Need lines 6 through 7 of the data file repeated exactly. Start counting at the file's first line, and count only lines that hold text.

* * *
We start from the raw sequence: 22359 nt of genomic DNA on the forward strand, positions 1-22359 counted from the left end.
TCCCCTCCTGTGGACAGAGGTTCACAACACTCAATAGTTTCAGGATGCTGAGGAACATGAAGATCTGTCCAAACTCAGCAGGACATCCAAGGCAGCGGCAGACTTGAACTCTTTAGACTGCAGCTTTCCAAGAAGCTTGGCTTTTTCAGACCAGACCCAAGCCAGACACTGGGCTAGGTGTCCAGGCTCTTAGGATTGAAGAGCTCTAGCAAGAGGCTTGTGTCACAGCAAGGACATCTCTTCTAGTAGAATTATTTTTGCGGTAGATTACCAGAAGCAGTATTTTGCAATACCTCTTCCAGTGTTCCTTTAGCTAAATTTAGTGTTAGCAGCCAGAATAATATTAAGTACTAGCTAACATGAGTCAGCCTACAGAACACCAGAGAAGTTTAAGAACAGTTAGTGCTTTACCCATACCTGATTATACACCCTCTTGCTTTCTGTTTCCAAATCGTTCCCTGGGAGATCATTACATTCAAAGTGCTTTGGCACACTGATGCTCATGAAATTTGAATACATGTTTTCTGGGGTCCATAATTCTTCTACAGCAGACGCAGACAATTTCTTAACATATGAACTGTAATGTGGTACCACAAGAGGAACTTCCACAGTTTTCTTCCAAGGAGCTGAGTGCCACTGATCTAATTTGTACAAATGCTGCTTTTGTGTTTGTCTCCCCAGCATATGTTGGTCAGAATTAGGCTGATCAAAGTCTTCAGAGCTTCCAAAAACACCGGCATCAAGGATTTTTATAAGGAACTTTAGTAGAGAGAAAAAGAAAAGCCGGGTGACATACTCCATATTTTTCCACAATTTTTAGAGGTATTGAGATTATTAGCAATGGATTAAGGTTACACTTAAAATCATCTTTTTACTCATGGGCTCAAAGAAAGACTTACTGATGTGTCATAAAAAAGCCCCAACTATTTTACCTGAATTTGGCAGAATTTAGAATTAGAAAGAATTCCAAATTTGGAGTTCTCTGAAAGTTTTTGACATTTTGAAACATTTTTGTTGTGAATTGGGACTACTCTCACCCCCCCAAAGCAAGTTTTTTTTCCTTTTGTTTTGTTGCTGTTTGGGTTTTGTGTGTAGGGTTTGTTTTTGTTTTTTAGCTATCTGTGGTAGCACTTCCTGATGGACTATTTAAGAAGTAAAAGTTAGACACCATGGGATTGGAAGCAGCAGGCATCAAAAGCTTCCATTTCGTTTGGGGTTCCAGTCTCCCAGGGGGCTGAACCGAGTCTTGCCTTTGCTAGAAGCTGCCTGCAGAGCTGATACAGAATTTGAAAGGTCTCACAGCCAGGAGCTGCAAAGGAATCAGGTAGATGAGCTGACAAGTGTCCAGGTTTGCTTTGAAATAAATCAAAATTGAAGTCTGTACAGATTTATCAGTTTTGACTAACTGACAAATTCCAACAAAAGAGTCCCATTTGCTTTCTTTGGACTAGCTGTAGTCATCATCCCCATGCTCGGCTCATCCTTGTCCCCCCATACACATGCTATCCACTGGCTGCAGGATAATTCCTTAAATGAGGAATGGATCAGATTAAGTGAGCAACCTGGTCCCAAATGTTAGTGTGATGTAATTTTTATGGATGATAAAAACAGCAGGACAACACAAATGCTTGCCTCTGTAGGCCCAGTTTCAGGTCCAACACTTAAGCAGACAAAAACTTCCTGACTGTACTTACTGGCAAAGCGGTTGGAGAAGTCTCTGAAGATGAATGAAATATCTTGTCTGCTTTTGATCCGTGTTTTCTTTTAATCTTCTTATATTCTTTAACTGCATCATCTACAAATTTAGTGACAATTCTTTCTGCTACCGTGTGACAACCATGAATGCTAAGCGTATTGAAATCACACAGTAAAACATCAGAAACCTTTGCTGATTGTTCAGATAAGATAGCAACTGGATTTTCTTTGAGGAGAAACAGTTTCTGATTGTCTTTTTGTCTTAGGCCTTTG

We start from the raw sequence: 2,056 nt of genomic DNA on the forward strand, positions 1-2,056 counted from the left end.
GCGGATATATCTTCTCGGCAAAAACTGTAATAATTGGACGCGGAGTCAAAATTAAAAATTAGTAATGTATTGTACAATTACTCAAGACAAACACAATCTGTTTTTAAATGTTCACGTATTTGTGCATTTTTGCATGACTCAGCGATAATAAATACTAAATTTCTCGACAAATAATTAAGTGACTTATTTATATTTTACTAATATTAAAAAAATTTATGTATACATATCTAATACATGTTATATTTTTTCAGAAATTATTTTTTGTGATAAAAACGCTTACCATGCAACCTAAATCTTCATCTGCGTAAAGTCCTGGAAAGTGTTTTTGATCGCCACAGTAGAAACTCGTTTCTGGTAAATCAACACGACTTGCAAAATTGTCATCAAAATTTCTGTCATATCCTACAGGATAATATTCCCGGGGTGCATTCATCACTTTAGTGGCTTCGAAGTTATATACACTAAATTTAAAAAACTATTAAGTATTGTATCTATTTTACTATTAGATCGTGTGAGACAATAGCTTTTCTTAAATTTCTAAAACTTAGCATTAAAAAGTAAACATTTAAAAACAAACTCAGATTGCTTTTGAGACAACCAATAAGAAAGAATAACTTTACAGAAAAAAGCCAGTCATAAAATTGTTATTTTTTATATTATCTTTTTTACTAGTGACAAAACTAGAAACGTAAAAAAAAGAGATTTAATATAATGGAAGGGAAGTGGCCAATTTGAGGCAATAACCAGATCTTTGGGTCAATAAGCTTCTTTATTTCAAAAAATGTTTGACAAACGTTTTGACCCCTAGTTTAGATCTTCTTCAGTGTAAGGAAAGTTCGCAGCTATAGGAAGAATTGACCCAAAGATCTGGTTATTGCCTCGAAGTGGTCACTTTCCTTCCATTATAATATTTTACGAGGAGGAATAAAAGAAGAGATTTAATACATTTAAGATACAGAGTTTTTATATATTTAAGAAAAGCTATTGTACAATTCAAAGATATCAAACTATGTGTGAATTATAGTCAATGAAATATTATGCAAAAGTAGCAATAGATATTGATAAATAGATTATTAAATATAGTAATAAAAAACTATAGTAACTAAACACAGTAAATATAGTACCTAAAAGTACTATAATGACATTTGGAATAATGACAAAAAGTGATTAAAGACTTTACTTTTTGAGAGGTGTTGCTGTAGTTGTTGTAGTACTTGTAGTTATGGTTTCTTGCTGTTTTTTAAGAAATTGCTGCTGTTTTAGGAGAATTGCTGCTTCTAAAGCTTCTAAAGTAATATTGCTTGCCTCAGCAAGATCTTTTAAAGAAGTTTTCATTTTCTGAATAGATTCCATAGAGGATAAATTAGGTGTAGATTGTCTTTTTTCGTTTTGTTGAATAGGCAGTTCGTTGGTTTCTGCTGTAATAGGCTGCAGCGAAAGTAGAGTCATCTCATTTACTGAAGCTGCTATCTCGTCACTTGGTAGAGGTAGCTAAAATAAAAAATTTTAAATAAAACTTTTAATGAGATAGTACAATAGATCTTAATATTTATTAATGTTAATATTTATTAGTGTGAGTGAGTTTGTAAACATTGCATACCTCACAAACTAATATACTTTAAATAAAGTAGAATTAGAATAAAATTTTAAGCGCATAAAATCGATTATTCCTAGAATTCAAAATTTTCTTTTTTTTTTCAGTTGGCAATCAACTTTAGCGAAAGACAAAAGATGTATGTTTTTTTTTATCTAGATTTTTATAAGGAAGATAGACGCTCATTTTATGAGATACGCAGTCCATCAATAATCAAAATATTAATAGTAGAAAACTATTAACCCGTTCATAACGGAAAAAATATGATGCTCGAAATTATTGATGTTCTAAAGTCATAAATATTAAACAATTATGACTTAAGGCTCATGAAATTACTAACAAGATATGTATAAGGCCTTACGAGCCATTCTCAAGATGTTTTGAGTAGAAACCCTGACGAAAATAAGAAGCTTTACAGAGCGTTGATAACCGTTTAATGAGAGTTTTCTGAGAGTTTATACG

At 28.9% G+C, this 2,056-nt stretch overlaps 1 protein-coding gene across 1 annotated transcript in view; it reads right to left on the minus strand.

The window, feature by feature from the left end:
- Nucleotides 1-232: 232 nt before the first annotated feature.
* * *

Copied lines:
The window, feature by feature from the left end:
- Nucleotides 1-232: 232 nt before the first annotated feature.